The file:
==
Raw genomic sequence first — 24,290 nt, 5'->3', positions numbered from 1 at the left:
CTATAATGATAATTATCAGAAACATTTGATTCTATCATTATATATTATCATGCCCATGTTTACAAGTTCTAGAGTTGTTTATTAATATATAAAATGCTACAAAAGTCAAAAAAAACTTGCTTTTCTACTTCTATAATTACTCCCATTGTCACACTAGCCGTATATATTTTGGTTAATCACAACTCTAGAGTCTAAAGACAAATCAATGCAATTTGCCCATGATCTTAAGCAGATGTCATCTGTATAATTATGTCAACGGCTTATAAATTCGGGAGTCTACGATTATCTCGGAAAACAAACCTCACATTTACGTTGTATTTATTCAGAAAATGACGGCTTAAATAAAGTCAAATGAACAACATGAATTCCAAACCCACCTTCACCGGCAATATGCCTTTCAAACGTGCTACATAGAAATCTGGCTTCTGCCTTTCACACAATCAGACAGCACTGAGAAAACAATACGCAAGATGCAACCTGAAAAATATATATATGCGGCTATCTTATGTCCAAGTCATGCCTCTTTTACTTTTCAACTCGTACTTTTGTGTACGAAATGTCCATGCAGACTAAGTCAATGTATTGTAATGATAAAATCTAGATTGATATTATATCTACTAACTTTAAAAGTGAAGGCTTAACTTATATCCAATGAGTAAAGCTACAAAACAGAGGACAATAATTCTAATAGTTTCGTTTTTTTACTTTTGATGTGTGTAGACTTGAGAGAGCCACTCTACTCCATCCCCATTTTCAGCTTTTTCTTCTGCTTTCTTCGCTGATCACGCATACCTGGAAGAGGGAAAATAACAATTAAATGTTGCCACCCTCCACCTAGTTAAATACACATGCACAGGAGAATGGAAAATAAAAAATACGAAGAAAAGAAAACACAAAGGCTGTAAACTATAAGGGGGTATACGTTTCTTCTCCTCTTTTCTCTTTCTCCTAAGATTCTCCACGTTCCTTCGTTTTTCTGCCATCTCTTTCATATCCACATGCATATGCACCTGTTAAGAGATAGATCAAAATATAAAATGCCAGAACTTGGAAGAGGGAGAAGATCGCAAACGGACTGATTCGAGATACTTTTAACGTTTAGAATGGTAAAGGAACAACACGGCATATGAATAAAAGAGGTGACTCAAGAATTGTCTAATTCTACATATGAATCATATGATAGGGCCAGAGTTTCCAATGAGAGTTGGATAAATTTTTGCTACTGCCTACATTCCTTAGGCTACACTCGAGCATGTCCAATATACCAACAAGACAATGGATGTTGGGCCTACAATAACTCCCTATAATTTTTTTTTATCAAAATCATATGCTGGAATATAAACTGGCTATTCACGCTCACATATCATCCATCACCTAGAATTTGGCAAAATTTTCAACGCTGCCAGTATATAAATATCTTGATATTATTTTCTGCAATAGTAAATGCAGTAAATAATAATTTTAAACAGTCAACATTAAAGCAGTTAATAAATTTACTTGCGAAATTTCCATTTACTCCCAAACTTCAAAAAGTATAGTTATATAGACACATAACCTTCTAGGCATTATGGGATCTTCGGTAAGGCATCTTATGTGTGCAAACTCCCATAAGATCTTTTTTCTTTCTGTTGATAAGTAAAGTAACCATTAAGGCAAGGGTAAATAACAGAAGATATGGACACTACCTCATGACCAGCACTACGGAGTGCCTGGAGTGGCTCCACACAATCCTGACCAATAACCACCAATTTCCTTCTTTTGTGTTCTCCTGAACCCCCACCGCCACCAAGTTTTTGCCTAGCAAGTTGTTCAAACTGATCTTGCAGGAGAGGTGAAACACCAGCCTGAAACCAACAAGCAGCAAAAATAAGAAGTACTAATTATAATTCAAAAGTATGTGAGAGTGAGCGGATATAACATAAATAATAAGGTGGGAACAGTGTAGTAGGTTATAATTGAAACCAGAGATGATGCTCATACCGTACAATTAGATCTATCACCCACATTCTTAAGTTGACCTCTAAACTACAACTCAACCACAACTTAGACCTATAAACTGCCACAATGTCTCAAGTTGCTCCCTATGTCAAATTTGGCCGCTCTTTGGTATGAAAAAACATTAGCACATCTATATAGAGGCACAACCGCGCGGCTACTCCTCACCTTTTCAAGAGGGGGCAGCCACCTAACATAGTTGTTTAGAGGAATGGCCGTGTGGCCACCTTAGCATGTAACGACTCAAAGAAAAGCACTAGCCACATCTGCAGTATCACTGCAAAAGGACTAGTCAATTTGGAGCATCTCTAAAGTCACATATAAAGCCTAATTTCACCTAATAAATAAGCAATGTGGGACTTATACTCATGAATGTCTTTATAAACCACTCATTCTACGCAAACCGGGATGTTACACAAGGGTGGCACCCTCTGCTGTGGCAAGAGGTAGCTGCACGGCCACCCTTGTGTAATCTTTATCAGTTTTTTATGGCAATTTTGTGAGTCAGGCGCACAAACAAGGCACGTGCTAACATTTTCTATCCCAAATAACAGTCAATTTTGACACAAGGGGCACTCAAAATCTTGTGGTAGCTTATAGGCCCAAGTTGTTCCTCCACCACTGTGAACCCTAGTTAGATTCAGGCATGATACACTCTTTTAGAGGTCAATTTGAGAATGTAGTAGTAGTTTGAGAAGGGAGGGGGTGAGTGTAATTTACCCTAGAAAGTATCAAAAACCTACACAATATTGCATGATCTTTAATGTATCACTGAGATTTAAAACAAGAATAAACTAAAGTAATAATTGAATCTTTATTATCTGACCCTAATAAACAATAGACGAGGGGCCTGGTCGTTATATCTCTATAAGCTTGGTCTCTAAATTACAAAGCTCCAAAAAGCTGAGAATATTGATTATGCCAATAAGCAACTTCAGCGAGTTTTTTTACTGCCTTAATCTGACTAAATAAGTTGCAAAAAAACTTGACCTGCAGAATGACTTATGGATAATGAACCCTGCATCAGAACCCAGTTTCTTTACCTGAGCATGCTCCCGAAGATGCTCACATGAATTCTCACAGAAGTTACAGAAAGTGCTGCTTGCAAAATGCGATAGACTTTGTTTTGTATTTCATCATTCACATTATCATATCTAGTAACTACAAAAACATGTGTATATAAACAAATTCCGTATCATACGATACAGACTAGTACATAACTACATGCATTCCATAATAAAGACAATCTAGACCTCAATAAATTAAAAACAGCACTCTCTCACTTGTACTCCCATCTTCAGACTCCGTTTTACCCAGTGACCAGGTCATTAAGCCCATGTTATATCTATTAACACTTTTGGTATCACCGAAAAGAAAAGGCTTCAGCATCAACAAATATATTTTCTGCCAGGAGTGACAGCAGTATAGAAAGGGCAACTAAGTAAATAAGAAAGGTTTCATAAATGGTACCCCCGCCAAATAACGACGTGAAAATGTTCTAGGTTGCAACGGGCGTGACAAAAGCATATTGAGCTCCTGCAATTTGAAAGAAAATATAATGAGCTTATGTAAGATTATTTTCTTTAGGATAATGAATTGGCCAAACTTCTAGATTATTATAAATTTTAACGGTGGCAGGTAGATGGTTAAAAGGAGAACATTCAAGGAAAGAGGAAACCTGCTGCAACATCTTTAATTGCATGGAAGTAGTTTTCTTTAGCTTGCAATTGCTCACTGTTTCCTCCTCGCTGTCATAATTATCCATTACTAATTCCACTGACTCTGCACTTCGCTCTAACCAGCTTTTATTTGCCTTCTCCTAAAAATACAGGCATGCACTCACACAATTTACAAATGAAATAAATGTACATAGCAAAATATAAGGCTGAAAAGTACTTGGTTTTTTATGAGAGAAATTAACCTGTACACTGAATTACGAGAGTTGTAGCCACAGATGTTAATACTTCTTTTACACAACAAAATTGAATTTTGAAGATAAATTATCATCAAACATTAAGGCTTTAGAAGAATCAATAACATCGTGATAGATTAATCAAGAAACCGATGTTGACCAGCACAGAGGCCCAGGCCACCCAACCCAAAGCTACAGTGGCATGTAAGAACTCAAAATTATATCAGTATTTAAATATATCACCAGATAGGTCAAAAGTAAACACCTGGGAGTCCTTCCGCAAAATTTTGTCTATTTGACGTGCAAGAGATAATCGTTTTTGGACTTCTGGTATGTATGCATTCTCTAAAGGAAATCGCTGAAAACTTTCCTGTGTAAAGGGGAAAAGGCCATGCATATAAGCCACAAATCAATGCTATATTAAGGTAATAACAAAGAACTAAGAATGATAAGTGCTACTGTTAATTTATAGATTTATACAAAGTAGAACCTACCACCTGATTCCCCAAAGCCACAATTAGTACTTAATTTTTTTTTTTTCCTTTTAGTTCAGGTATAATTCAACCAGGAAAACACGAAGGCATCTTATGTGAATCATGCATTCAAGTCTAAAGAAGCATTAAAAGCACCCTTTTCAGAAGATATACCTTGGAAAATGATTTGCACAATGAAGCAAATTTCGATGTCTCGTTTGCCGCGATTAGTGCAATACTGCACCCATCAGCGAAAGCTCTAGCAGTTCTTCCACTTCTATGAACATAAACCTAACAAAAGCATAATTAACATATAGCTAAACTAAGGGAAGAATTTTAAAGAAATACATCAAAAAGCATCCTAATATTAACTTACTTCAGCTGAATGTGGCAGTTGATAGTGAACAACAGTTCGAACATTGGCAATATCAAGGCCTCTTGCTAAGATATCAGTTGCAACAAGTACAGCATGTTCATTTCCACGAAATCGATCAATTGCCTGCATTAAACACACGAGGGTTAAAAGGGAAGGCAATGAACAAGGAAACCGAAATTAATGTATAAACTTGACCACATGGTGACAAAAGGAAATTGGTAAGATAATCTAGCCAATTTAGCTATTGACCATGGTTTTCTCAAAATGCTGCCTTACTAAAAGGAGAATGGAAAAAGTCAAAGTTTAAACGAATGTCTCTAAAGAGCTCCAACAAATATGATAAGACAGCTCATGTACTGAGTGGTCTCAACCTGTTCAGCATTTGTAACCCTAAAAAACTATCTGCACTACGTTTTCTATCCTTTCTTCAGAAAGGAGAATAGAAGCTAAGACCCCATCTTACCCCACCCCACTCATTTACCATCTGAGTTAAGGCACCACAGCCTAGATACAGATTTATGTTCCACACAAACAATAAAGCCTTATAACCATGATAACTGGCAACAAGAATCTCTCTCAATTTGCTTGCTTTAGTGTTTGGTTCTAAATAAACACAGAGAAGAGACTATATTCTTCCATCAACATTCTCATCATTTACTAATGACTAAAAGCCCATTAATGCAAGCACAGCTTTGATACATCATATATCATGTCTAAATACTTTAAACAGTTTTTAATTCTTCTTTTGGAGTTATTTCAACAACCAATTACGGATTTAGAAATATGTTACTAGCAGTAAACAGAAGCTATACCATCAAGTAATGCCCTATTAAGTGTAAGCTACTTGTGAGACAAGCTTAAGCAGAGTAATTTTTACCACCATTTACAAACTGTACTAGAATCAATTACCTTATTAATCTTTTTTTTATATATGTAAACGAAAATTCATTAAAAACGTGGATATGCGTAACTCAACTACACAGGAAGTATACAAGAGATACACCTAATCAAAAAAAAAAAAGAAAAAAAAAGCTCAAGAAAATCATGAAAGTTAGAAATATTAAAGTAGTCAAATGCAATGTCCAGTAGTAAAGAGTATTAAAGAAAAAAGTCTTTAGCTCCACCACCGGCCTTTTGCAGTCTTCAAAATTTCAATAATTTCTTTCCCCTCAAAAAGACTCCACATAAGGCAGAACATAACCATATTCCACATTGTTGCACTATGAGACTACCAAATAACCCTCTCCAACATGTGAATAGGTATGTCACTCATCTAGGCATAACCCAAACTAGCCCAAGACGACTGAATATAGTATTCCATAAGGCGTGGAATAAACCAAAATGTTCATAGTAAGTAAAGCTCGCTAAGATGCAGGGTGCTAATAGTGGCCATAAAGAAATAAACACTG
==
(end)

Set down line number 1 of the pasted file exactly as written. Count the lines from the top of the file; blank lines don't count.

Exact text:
Raw genomic sequence first — 24,290 nt, 5'->3', positions numbered from 1 at the left: